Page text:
FG: Going home at the end of the day having made something that didn't exist that same morning. The rewarding part is twofold: one, there's something at the end of my bench that wasn't there two years ago, and two, I'm moving into teaching. I love getting people into the workshop and showing them how to turn a bowl on the lathe, it's just great to share that. That joy that you get when you've made something, taking something square and making it round and shiny and nice to look at—that's a great feeling.
Favorite wood: Scottish Elm
Favorite tool or piece of equipment: Festool Domino, it’s a German brand.
Favorite piece: This console table that I made in the intermediate course, which is made out of elm and ash.
Biggest goal: To move into teaching. I would like to teach other people to do what I'm doing, and hopefully, that's going to come to fruition within the next year.
Favorite accessory: This mallet I made myself. It’s made from a lawn bowl, from a wood called lignum vitae, which is very heavy. I made it when I was on the professional course, and it's super useful. It sits on my bench all the time. It's kind of grown with me, it's got the shape of my hand.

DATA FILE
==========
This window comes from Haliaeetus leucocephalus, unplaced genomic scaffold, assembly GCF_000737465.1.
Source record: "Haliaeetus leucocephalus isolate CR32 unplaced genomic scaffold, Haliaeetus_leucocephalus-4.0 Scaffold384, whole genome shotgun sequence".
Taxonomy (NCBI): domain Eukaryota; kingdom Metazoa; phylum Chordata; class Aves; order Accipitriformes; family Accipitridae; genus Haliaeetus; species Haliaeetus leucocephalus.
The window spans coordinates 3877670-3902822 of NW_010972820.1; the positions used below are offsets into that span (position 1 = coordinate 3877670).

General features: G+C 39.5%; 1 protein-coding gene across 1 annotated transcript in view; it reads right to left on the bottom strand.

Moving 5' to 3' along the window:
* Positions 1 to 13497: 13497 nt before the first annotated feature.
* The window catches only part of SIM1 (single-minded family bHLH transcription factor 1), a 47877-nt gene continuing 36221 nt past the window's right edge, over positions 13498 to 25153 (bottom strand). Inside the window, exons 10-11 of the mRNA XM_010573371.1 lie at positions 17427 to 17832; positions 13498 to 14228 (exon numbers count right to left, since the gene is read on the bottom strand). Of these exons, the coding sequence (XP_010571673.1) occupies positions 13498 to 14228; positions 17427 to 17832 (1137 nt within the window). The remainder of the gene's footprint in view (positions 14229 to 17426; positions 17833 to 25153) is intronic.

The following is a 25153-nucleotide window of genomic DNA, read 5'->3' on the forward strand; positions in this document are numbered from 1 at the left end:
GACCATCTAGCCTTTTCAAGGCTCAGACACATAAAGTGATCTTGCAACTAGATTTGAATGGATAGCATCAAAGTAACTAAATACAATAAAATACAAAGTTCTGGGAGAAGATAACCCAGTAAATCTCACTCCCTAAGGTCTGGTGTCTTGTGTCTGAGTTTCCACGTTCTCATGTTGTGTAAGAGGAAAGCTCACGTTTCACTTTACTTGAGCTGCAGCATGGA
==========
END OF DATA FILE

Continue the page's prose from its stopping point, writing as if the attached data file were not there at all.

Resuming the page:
Favorite step of the process: Milling the wood. I love getting a board, chopping it to the right size, taking the weathered surface of it, and seeing the grain coming through.
Favorite assistant: The person on the workbench next to mine. He and I do very different things and it works really well. He was on the course the year behind me, and we got on great. He has a lot more confidence. He goes outside of his comfort zone quite a lot, and we're really good at finding ideas from each other.
Music on or off while working: I just switched my music off to speak with you. We have BBC Radio 6 on. My neighbor listens to that, and it's widened my music tastes.